Angio-tropic melanocytes: Possibly a distinctive finding in extra-facial acquired dermal melanocytosis
How to cite this article: Singh S, Elhence P. Angio-tropic melanocytes: Possibly a distinctive finding in extra-facial acquired dermal melanocytosis. Indian J Dermatol Venereol Leprol, doi: 10.25259/IJDVL_966_19
Acquired dermal melanocytosis is a heterogenous group of hyperpigmented lesioins which predominantly involve the face.
The aim of this study was to study the clinical presentation and histopathology of cases with extra-facial acquired dermal melanocytosis.
Retrospective record analysis was performed between May 2016 to August 2019 to retrieve cases of extra-facial acquired dermal melanocytosis seen at the out-patient department of dermatology at the All India Institute of Medical Sciences, Jodhpur. Consecutive cases with histopathologically proven diagnosis of acquired dermal melanocytosis were included. Documentation of variation in clinical presentation and histopathologic findings was done in light of the existing literature.
Overall, four cases of extra-facial acquired dermal melanocyosis (female:male = 1:3) were seen during the study period. The lone case on head and neck involved the ear lobule and peri-auricular area. The other three cases had involvement of the hand. The histopathology confirmed the diagnosis of dermal melanocytosis but revealed peculiar findings of angiotropic melanocytes and dilated capillaries.
Small sample size and lack of comparison with perilesional normal skin were the limitations of this study.
The findings of angiotropic melanocytes may be unique to extra-facial acquired dermal melanocytosis. This might indicate interaction between dermal melanocytes and capillary endothelial cells. This finding along with dermal capillary ectasia may indicate a possible role for vascular lasers in the management of these disorders.
Acquired dermal melanocytosis
Plain Language Summary
Dermal melanocytosis is an uncommon condition of the skin caused by the presence of pigment-producing cells (i.e, melanocytes) below the top layer of the skin (i.e, below epidermis) and most cases are of infantile or childhood onset. Acquired dermal melanocytosis is an even rarer condition where this condition usually arises in adulthood and is more common on the face. We performed an analysis of all such patients having disease on areas other than the face seen by the lead author (SS) at the department of dermatology at AIIMS, Jodhpur (India). We found four patients (one female and the rest males) ranging in age from 21 years to 33 years. The female patient had pigmentation over the ear and rest all had the lesions on hands. The skin biopsy taken from these patients showed similar changes, namely, pigment-producing melanocytes that were seen surrounding the blood vessels in the skin. This is an extremely rare finding and its importance lies in the fact that there may be some cross-talk between the melanocytes and blood vessel cells. We suggest, that the pigment-reducing lasers may be combined with vessel-reducing lasers for improvement of such pigmentation disorders.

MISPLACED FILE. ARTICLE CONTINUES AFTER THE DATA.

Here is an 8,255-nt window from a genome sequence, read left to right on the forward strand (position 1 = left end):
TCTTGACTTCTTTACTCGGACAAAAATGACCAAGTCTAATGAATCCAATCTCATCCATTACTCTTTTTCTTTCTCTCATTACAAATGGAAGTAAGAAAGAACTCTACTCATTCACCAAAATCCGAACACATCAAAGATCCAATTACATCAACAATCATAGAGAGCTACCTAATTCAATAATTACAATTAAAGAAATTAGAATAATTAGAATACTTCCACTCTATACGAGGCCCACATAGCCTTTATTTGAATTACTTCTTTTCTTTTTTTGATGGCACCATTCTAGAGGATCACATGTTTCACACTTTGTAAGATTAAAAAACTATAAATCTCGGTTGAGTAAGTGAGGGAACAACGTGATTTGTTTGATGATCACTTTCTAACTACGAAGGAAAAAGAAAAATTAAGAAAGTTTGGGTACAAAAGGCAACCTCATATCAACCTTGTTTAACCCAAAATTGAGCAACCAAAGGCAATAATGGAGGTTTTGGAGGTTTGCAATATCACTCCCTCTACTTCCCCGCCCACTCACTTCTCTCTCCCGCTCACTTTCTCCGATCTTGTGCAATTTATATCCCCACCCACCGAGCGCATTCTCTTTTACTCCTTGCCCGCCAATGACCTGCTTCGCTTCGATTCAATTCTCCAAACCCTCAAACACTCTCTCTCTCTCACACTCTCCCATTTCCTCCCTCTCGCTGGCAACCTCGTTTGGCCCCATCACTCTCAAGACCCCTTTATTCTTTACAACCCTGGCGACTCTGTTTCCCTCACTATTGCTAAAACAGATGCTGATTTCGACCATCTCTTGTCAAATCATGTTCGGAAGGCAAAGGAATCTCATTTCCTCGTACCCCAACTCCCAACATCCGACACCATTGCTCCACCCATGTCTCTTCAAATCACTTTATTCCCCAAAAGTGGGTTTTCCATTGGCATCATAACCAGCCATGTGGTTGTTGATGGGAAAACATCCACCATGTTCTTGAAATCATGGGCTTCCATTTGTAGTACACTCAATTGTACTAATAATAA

Acquired dermal melanocytosis is an adult-onset pigmentary disorder originally characterized as symmetric bluish- brown macules on the face in Asian women.1 Owing to variable distribution of lesions, several variants have been defined including those of the hands, and face and extremities. Extra-facial distribution of this entity localized to the hand and helix is unusual.2,3 We report four patients with an unusual presentation of idiopathic acquired dermal melanocytosis and having a predominant perivascular distribution of dermal melanocytes on histopathology.
A retrospective data review was performed to retrieve all cases of extra-facial acquired dermal melanocytosis seen by the first author (SS) at the dermatology outpatient department of All India Institute of Medical Sciences, Jodhpur between May 2016 to August 2019. Only those cases which were proven to be dermal melanocytosis histologically and completed at least one follow up visit were included in the study. All the demographic, clinical and investigational records of these cases were reclaimed and studied in detail. Old histopathology slides were reviewed by both authors (SS and PE). Fresh sections were prepared from the paraffin-embedded blocks and staining with hematoxylin-eosin and immunohistochemistry was performed. Patients were contacted telephonically and requested to share their clinical course and treatment details along with a plea request for a fresh hospital visit.
Over a period of 39 months (May 2016 to August 2019), 19 patients of dermal melanocytosis were seen by the lead author (SS). They were predominantly of the Mongolian spots type (12 patients), four were extra-facial acquired dermal melanocytosis and three were nevus of Ota type. No facial acquired dermal melanocytosis cases were seen in the out-patient department. Amongst the patients, there were three males and one female with a mean age of 27.25 + 5.05 years and a mean disease duration of 7.5 + 5.45 years. All patients had skin phototype four and none were outdoor workers. Overall, findings are summarized in Table 1.